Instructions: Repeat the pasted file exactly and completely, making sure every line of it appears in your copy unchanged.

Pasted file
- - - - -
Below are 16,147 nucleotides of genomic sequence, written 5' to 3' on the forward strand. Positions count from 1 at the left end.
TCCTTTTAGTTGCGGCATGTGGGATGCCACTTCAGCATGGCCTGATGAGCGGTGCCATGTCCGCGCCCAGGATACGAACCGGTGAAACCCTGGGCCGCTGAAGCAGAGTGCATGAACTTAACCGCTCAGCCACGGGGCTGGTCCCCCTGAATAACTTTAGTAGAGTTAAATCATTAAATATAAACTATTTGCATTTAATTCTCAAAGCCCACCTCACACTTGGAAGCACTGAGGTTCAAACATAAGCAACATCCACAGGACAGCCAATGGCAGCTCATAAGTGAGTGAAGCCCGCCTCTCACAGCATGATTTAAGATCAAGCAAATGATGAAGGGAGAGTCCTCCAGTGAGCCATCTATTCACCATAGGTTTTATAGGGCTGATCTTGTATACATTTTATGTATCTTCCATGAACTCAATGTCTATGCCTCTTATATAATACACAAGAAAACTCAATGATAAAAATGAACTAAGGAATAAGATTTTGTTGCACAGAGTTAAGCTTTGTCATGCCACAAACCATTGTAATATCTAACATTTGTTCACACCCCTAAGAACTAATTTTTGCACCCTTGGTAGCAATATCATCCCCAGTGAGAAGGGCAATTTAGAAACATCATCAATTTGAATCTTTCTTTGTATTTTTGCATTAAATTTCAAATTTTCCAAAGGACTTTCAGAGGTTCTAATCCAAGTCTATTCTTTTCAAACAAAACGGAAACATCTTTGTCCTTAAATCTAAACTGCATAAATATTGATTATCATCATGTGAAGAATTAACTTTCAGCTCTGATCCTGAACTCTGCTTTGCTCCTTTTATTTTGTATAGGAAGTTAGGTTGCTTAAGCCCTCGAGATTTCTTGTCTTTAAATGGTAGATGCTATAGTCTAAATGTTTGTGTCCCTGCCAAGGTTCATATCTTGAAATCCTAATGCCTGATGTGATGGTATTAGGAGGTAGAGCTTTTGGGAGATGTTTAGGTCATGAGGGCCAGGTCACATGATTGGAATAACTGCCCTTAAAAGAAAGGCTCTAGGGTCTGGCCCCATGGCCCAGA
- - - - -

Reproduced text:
Below are 16,147 nucleotides of genomic sequence, written 5' to 3' on the forward strand. Positions count from 1 at the left end.
TCCTTTTAGTTGCGGCATGTGGGATGCCACTTCAGCATGGCCTGATGAGCGGTGCCATGTCCGCGCCCAGGATACGAACCGGTGAAACCCTGGGCCGCTGAAGCAGAGTGCATGAACTTAACCGCTCAGCCACGGGGCTGGTCCCCCTGAATAACTTTAGTAGAGTTAAATCATTAAATATAAACTATTTGCATTTAATTCTCAAAGCCCACCTCACACTTGGAAGCACTGAGGTTCAAACATAAGCAACATCCACAGGACAGCCAATGGCAGCTCATAAGTGAGTGAAGCCCGCCTCTCACAGCATGATTTAAGATCAAGCAAATGATGAAGGGAGAGTCCTCCAGTGAGCCATCTATTCACCATAGGTTTTATAGGGCTGATCTTGTATACATTTTATGTATCTTCCATGAACTCAATGTCTATGCCTCTTATATAATACACAAGAAAACTCAATGATAAAAATGAACTAAGGAATAAGATTTTGTTGCACAGAGTTAAGCTTTGTCATGCCACAAACCATTGTAATATCTAACATTTGTTCACACCCCTAAGAACTAATTTTTGCACCCTTGGTAGCAATATCATCCCCAGTGAGAAGGGCAATTTAGAAACATCATCAATTTGAATCTTTCTTTGTATTTTTGCATTAAATTTCAAATTTTCCAAAGGACTTTCAGAGGTTCTAATCCAAGTCTATTCTTTTCAAACAAAACGGAAACATCTTTGTCCTTAAATCTAAACTGCATAAATATTGATTATCATCATGTGAAGAATTAACTTTCAGCTCTGATCCTGAACTCTGCTTTGCTCCTTTTATTTTGTATAGGAAGTTAGGTTGCTTAAGCCCTCGAGATTTCTTGTCTTTAAATGGTAGATGCTATAGTCTAAATGTTTGTGTCCCTGCCAAGGTTCATATCTTGAAATCCTAATGCCTGATGTGATGGTATTAGGAGGTAGAGCTTTTGGGAGATGTTTAGGTCATGAGGGCCAGGTCACATGATTGGAATAACTGCCCTTAAAAGAAAGGCTCTAGGGTCTGGCCCCATGGCCCAGA